UK Markets close in 16 mins
  • FTSE 100

    7,395.00
    +92.26 (+1.26%)
     
  • FTSE 250

    19,877.52
    +188.50 (+0.96%)
     
  • AIM

    958.06
    +10.89 (+1.15%)
     
  • GBP/EUR

    1.1802
    +0.0020 (+0.17%)
     
  • GBP/USD

    1.2457
    -0.0018 (-0.1408%)
     
  • BTC-GBP

    23,601.61
    -535.29 (-2.22%)
     
  • CMC Crypto 200

    654.79
    -18.59 (-2.76%)
     
  • S&P 500

    3,867.53
    -33.26 (-0.85%)
     
  • DOW

    30,975.89
    -277.24 (-0.89%)
     
  • CRUDE OIL

    112.60
    +0.39 (+0.35%)
     
  • GOLD FUTURES

    1,840.20
    -1.00 (-0.05%)
     
  • NIKKEI 225

    26,739.03
    +336.19 (+1.27%)
     
  • HANG SENG

    20,717.24
    +596.56 (+2.96%)
     
  • DAX

    13,968.28
    +85.98 (+0.62%)
     
  • CAC 40

    6,274.02
    +1.31 (+0.02%)
     

An Intrinsic Calculation For Expedia Group, Inc. (NASDAQ:EXPE) Suggests It's 23% Undervalued

  • Oops!
    Something went wrong.
    Please try again later.
·5-min read
In this article:
  • Oops!
    Something went wrong.
    Please try again later.

How far off is Expedia Group, Inc. (NASDAQ:EXPE) from its intrinsic value? Using the most recent financial data, we'll take a look at whether the stock is fairly priced by taking the expected future cash flows and discounting them to their present value. We will use the Discounted Cash Flow (DCF) model on this occasion. It may sound complicated, but actually it is quite simple!

We generally believe that a company's value is the present value of all of the cash it will generate in the future. However, a DCF is just one valuation metric among many, and it is not without flaws. If you want to learn more about discounted cash flow, the rationale behind this calculation can be read in detail in the Simply Wall St analysis model.

View our latest analysis for Expedia Group

Step by step through the calculation

We are going to use a two-stage DCF model, which, as the name states, takes into account two stages of growth. The first stage is generally a higher growth period which levels off heading towards the terminal value, captured in the second 'steady growth' period. To start off with, we need to estimate the next ten years of cash flows. Where possible we use analyst estimates, but when these aren't available we extrapolate the previous free cash flow (FCF) from the last estimate or reported value. We assume companies with shrinking free cash flow will slow their rate of shrinkage, and that companies with growing free cash flow will see their growth rate slow, over this period. We do this to reflect that growth tends to slow more in the early years than it does in later years.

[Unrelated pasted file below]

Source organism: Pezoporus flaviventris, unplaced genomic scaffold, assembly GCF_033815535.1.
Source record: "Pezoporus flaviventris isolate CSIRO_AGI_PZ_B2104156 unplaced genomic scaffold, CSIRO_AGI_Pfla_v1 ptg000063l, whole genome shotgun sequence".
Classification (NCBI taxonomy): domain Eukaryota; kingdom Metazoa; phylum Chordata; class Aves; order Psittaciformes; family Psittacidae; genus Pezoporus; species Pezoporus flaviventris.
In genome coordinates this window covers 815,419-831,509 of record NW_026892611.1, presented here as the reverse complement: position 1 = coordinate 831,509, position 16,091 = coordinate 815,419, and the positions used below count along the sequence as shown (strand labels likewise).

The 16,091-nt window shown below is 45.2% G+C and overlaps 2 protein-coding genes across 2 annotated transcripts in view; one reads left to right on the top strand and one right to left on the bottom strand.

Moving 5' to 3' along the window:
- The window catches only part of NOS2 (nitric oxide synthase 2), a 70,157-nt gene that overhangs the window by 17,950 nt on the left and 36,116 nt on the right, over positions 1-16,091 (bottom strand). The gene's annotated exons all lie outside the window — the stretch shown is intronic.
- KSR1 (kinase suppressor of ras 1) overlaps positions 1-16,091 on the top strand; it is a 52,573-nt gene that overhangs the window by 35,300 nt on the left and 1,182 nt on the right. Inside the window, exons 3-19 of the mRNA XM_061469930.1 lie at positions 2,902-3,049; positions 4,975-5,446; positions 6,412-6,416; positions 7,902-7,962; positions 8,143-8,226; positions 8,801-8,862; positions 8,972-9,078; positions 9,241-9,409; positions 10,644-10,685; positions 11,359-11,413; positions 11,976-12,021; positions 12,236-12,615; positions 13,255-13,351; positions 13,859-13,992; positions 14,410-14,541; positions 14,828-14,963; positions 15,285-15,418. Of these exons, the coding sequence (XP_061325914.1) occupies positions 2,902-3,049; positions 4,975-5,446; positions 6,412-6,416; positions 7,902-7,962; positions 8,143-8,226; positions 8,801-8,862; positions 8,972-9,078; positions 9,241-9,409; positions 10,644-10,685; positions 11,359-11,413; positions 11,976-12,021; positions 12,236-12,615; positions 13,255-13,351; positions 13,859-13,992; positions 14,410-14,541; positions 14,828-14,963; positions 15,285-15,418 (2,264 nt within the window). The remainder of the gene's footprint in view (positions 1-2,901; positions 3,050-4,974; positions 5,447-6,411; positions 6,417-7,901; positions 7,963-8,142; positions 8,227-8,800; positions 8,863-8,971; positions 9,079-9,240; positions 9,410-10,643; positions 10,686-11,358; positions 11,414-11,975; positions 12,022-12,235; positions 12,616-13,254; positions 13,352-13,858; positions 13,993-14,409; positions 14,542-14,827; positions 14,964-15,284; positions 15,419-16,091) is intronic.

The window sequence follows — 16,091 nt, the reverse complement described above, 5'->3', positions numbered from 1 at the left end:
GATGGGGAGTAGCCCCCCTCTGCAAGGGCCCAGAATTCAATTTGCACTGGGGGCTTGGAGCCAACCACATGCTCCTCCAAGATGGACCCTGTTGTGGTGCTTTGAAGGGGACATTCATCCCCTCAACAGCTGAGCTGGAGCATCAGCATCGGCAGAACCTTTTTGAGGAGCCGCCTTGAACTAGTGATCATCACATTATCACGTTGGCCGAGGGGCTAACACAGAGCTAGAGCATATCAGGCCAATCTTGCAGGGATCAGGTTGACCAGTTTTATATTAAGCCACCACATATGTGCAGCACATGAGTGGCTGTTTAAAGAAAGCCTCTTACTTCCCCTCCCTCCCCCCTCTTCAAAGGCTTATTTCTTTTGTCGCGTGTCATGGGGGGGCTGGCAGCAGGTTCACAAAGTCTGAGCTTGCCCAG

A DCF is all about the idea that a dollar in the future is less valuable than a dollar today, and so the sum of these future cash flows is then discounted to today's value:

10-year free cash flow (FCF) estimate

2022

2023

2024

2025

2026

2027

2028

2029

2030

2031

Levered FCF ($, Millions)

US$2.41b

US$2.26b

US$2.53b

US$2.19b

US$2.18b

US$2.19b

US$2.21b

US$2.23b

US$2.26b

US$2.30b

Growth Rate Estimate Source

Analyst x4

Analyst x4

Analyst x2

Analyst x1

Est @ -0.49%

Est @ 0.25%

Est @ 0.76%

Est @ 1.12%

Est @ 1.37%

Est @ 1.55%

Present Value ($, Millions) Discounted @ 7.6%

US$2.2k

US$1.9k

US$2.0k

US$1.6k

US$1.5k

US$1.4k

US$1.3k

US$1.2k

US$1.2k

US$1.1k

("Est" = FCF growth rate estimated by Simply Wall St)
Present Value of 10-year Cash Flow (PVCF) = US$16b

We now need to calculate the Terminal Value, which accounts for all the future cash flows after this ten year period. The Gordon Growth formula is used to calculate Terminal Value at a future annual growth rate equal to the 5-year average of the 10-year government bond yield of 2.0%. We discount the terminal cash flows to today's value at a cost of equity of 7.6%.

Terminal Value (TV)= FCF2031 × (1 + g) ÷ (r – g) = US$2.3b× (1 + 2.0%) ÷ (7.6%– 2.0%) = US$41b